Unsettling Appearance

Unsettling Appearance
Diane Marsh "To Heal An Unlived Life" oil on linen 1998

Unsettling Appearance: Works on view in Governor's Mansion Art Gallery
Lincoln Journal Star April 8, 2001 by L. Kent Wolgamott

Diane Marsh depicts people in her art work. But her emotionally charged, psychologically revealing, hyper-realistic paintings are far from stiff,traditional portraiture.

Instead, Marsh uses her prodigious technical skills to show us people in the midst of intense introspection, coping with unstated difficulties and finding solace outside themselves.

Six of Marsh's works are on view through May 11 in the governor's Mansion Art Gallery. They serve as a striking coming-out party for Marsh, who moved to Nebraska from New Mexico a couple of years ago with her husband, acclaimed University of Nebraska-Lincoln ceramicist, Eddie Dominguez.

Marsh who has an MFA from State University of New York at Buffalo, has had one-person shows in New York, New Mexico, California and Colorado. The current exhibition is her first solo show in Nebraska and establishes her as one of the state's best figurative artists.

That is instantly evident in the two studies in the show. “Study for Deer Heaven”(1993) is a showcase of Marsh's skill with a pencil, full of fine detail captured only through close observation and a talented hand. With “Study for an Unlived Life,”(1994)Marsh uses oil on paper to create an almost photographic image of her female subject, with blue veins visible beneath the skin, precisely delineated wrinkles, red cappillaries in the eye and a perfect blending of pinks, whites, blue, gray and yellow to make up the skin tone.

Painting either herself or her friends, Marsh captures a moment in much the same manner as Robert Longo and as Sandy Skogland and others of the genre, she uses her brushwork to convey psychological content, not to show off in and of itself.

Three of the four paintings on linen use a diptych form, pairing the subject with another panel.

The fourth is a large 1986 painting “Hold Me/Save Me” in which a couple cling together, his head against her chest and arm around her waist, her arms cradling him against her body.The emotion in that scene is evident. But the details, from the shadows and shading down to his skin flaws and reddened eyes, make the painting that much more effective.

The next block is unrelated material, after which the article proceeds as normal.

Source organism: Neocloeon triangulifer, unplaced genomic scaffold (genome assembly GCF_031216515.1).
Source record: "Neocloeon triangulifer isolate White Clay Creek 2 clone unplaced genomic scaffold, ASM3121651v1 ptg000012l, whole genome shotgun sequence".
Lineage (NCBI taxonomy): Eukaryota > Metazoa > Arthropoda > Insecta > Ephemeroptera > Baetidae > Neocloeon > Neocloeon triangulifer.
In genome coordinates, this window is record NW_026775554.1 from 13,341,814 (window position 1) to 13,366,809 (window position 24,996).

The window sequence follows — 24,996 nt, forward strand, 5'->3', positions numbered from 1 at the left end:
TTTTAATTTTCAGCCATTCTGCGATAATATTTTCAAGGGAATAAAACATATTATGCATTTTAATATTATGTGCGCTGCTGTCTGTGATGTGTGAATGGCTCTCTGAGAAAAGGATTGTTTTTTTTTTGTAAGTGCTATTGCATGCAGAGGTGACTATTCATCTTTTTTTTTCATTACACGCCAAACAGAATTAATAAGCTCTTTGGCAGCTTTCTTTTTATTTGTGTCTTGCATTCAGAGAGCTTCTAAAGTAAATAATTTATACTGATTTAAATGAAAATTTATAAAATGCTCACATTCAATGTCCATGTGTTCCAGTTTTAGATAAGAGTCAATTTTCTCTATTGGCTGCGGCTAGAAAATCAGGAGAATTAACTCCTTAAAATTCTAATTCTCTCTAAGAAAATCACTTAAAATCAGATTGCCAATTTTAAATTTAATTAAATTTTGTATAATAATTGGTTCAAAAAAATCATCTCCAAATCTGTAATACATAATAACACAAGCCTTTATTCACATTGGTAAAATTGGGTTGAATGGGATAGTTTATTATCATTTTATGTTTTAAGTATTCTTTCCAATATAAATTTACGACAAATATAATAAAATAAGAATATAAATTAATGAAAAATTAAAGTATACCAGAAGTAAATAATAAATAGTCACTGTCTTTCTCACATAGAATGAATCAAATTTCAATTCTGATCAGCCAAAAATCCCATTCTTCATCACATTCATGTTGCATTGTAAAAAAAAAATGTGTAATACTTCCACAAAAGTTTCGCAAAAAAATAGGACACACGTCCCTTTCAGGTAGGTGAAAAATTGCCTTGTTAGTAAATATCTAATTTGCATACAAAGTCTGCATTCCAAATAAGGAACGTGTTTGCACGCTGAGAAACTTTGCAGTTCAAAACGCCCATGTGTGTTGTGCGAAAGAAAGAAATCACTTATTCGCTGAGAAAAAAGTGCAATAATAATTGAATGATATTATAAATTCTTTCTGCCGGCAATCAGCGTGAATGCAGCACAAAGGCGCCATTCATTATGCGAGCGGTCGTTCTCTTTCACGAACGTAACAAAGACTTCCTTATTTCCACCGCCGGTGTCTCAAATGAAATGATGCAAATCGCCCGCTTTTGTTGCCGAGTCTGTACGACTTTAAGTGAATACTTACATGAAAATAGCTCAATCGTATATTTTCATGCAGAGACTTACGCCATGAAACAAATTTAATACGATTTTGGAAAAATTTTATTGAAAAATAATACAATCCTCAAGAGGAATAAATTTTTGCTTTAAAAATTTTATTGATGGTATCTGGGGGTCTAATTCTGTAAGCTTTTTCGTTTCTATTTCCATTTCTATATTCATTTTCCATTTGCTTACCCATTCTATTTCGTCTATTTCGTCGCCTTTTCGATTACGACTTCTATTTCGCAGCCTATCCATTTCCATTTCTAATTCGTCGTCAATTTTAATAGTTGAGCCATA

Two of the diptychs use landscapes as the object of their subject's contemplation, suggesting that either the forest of 1991's “Do Not Go Gentle” or the desert vista of 1998's “To Heal an Unlived Life” is the escape from whatever it is that is troubling the subject. The ambiguity there seems to demand what moviemakers call a back story-filling in the blanks about the life and emotional condition of subject, a young man in the first case, the same woman from the study in the latter.

There is however a universal understanding that comes through the work. The paintings aren't necessarily easy to look at. They're beautifully done, but not traditionally beautiful. Bit is in their slightly unsettling appearance that they achieve their emotional resonance.

In “The Awakening” (1998) Marsh provides more information. The woman clutches her arms across her chest, lifting her head upward. Above her sits an off-white field in which three small images- a deer's head, a rose and a baby-float vertically in the space. Into the paint are scratched the words “scar” and “mercy” and, along the edges, the phrases “you shall know the truth and the truth shall set you free” and “out of suffering compassion may be born.”

Small but powerful, “The Awakening” conveys the sense of a move out of sadness through a revelation of hope.In a sense, that's the theme of all of Marsh's work.

The governor's Mansion Gallery, located in the lower level conference room, is open to the public on ly on Thursdays from 1 to 4 pm. That means there are five more opportunities to see Marsh's paintings and drawing before her show closes.

Don't miss it , and be sure to allow enough time to contemplate the pictures. They're worth the effort.